Thursday, August 18, 2016

Heard a bit ago: "Paperboy" by Pete Dexter

Heard a bit ago: Paperboy by Pete Dexter, 1995, download.

Dang. I got all confused, I was thinking Pete Hamill wrote this novel. An odd thing to think since I as I listened to this novel I was recalling some of Dexter's Paris Trout.


Short: 20-year-old U of Florida dropout is driving a delivery truck for his small town newspaper owning father. Dropout's brother reports for the Miami Herald and comes to town to investigate the arrest, trial and conviction of a local no-goodnick convicted of murdering the local sheriff. Dropout is hired to help out and many things happen. This was a good book.

Long: It's the late 1960s and Jack James is driftless after getting kicked off the Gator swim team and expelled for emptying the team pool. Jack has been getting up at 4AM each morning to deliver the daily papers around Moat County, FL for his father, W.W., who owns the paper.  Jack has looked up to his older brother, Ward, who is now a star reporter in Miami. Ward lost his license in a DUI and he hires Jack to drive Ward and Ward's writing partner, Yardley, around Moat County.

Moat County county is rural with small cities and plenty of swamp. Rocking the boat by questioning the local police and court authorities is a risk but Ward does not care. Ward's only life is work. He is a research and interview fiend. Ward is naturally withdrawn and quiet but he does not back down; he'll stake out the Sheriff's office for a week until he gets an answer. Ward is a reporter.

Yardely is a entitled douchebag in love with himself and looking to climb the ladders at work and society. He considers himself writer. An auteur. A artist. He regularly cheats on his fiancee and starts drinking at 10AM. He's no reporter, he is a journalist.

Things happen as Ward and Yardley investigate the death row case of Hillary. Hillary's court case was a sham with poor legal representation, missing evidence, no attempt to contact witnesses or corroborate alibis. But, Charlotte is a 40-year-old mail clerk from New Orleans who regularly exchanged letters with several death row inmates. (Yeah, she's got a problem.) Charlotte is now in love with, and engaged to, Hillary and convinces Ward and Yardley to look into the case.

Hillary himself is a very scary dude. He is exudes menace and the reporters's prison visits are tense. Hillary does not care about an appeal. To him Ward and Yardley are effeminate, soft handed, paperboys. Hillary just wants to stare at Charlotte during their visits. Hillary wants Charlotte to wear dresses. To cross her legs, To lick her lips. During the first visit Hillary orgasms inside his pants in front of all four visitors.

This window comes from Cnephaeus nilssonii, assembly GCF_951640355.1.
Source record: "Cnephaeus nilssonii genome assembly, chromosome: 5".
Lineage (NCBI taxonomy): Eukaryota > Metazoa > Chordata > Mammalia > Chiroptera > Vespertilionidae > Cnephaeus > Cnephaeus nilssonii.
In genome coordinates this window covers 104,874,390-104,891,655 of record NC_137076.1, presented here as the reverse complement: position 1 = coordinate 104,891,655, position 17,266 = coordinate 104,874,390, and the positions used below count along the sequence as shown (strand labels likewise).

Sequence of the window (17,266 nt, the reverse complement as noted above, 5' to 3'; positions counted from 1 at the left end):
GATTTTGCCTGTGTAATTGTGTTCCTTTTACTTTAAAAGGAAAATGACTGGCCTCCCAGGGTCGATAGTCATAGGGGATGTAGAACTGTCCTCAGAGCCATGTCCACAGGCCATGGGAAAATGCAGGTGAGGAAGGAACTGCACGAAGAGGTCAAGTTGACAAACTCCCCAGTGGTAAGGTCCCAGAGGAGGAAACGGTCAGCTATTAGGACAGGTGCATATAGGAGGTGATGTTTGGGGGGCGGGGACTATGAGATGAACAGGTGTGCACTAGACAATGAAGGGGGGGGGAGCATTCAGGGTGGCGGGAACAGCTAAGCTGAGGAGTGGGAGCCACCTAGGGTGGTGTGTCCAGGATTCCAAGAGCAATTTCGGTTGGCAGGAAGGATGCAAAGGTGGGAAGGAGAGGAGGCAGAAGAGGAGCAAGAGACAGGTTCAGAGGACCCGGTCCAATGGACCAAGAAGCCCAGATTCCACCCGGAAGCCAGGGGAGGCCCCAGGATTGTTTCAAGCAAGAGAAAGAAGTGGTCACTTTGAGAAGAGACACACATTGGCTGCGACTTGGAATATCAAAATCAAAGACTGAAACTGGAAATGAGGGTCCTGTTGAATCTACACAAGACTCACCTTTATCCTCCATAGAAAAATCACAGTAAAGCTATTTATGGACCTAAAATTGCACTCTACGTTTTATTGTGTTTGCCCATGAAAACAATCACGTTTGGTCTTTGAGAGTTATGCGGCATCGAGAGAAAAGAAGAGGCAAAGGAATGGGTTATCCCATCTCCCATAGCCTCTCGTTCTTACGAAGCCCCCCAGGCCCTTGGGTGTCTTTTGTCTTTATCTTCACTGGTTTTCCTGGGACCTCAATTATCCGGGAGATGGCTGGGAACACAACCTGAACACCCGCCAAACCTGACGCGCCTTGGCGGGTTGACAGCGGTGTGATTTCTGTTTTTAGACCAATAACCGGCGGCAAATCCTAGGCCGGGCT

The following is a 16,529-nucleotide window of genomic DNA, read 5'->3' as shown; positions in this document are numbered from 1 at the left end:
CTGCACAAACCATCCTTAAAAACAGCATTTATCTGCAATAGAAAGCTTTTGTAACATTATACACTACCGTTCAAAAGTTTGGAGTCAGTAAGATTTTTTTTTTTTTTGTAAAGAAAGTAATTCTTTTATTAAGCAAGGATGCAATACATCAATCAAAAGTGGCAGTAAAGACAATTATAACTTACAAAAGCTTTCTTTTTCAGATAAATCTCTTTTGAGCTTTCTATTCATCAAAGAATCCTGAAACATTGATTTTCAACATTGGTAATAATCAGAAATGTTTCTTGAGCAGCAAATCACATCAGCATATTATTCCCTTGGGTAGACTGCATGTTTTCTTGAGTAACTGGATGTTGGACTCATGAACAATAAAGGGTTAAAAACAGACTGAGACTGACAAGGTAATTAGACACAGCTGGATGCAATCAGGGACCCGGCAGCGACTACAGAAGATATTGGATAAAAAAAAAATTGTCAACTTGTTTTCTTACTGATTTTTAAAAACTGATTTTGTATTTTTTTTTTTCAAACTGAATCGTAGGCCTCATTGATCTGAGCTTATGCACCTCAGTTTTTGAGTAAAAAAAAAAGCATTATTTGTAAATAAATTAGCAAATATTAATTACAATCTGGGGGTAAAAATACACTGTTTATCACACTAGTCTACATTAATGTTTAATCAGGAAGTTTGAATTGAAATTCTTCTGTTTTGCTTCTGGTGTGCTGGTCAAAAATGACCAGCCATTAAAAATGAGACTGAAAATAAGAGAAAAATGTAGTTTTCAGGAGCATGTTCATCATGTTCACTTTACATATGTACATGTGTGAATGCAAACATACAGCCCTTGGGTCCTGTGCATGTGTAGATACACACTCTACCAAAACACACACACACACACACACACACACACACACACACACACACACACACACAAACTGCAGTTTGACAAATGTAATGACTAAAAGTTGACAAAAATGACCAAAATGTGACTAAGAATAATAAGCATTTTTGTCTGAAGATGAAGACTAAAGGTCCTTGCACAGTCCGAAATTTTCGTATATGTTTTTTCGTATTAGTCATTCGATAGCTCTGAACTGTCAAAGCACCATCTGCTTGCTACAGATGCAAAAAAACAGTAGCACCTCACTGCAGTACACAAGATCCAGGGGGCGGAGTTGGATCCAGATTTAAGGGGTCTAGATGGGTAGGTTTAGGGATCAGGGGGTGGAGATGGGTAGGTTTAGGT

More things happen with family dynamics of Jack, his father and Ward. Charlotte and Yardley carrying on. Longtime bachelor W.W. takes up with a younger employee. Jack does not know how to relate or talk to women and has frustrated sexual needs. The 1960s newspaper business and W.W.'s loss of ad revenue. Daily and weekly newspapers were everywhere. Papers looked for front page scoops and W.W.'s Moat County paper has financial trouble when advertisers withdraw their support after Hillary is released from prison.

The newspaper business is an integral part of the story. The importance of investigative journalism. The importance of personal integrity by the reporter. Publishers who adhere to the story no matter who is hurt - even Jack himself is embarassed when he has a short, nationwide byline after a jellyfish poisoning.

1. For years the publisher of my local paperwas good pals with a local manufacturer. The manufacturer seems to have quite a history as a polluter and lousy employer. I wonder what stories never made the paper because of that relationship.
2. Creepy swamp trash families and brutality.
3. This is the third novel I read where a character has eye damage or eye loss. City of Heretics has the protagonist slashed across the face and over the eye. 361 has the protagonist lose an eye. Paperboy has Ward lose in eye in a vicious beating.

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